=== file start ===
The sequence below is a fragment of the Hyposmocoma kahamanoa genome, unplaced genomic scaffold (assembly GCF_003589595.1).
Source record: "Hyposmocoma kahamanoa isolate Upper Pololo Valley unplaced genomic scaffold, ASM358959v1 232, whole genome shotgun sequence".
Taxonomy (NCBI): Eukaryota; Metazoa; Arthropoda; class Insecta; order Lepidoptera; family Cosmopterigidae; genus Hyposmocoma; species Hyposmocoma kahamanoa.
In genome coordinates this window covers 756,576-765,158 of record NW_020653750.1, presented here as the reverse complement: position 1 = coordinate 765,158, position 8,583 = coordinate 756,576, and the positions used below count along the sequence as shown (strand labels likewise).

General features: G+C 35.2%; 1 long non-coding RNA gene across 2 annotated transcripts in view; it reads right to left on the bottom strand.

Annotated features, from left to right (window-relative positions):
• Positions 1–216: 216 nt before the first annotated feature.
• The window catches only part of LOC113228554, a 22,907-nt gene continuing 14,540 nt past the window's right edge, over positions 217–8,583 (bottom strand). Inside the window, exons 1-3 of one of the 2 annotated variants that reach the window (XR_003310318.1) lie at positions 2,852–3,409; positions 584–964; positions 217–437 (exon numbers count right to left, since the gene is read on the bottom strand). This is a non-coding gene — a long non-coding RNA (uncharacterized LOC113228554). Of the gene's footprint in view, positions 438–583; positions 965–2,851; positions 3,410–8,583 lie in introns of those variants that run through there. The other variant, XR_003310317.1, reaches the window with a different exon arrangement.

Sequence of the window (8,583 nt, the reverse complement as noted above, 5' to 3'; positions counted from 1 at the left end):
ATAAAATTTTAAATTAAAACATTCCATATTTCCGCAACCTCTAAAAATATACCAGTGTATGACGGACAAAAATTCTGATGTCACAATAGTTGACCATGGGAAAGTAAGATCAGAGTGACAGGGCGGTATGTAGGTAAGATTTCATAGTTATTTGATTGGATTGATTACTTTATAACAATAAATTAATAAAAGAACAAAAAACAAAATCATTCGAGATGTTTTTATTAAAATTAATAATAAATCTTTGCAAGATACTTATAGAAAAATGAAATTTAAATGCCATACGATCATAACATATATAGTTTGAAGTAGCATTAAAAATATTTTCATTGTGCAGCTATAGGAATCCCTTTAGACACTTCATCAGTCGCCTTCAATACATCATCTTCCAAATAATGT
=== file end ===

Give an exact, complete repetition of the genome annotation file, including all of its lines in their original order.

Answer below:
The sequence below is a fragment of the Hyposmocoma kahamanoa genome, unplaced genomic scaffold (assembly GCF_003589595.1).
Source record: "Hyposmocoma kahamanoa isolate Upper Pololo Valley unplaced genomic scaffold, ASM358959v1 232, whole genome shotgun sequence".
Taxonomy (NCBI): Eukaryota; Metazoa; Arthropoda; class Insecta; order Lepidoptera; family Cosmopterigidae; genus Hyposmocoma; species Hyposmocoma kahamanoa.
In genome coordinates this window covers 756,576-765,158 of record NW_020653750.1, presented here as the reverse complement: position 1 = coordinate 765,158, position 8,583 = coordinate 756,576, and the positions used below count along the sequence as shown (strand labels likewise).

General features: G+C 35.2%; 1 long non-coding RNA gene across 2 annotated transcripts in view; it reads right to left on the bottom strand.

Annotated features, from left to right (window-relative positions):
• Positions 1–216: 216 nt before the first annotated feature.
• The window catches only part of LOC113228554, a 22,907-nt gene continuing 14,540 nt past the window's right edge, over positions 217–8,583 (bottom strand). Inside the window, exons 1-3 of one of the 2 annotated variants that reach the window (XR_003310318.1) lie at positions 2,852–3,409; positions 584–964; positions 217–437 (exon numbers count right to left, since the gene is read on the bottom strand). This is a non-coding gene — a long non-coding RNA (uncharacterized LOC113228554). Of the gene's footprint in view, positions 438–583; positions 965–2,851; positions 3,410–8,583 lie in introns of those variants that run through there. The other variant, XR_003310317.1, reaches the window with a different exon arrangement.

Sequence of the window (8,583 nt, the reverse complement as noted above, 5' to 3'; positions counted from 1 at the left end):
ATAAAATTTTAAATTAAAACATTCCATATTTCCGCAACCTCTAAAAATATACCAGTGTATGACGGACAAAAATTCTGATGTCACAATAGTTGACCATGGGAAAGTAAGATCAGAGTGACAGGGCGGTATGTAGGTAAGATTTCATAGTTATTTGATTGGATTGATTACTTTATAACAATAAATTAATAAAAGAACAAAAAACAAAATCATTCGAGATGTTTTTATTAAAATTAATAATAAATCTTTGCAAGATACTTATAGAAAAATGAAATTTAAATGCCATACGATCATAACATATATAGTTTGAAGTAGCATTAAAAATATTTTCATTGTGCAGCTATAGGAATCCCTTTAGACACTTCATCAGTCGCCTTCAATACATCATCTTCCAAATAATGT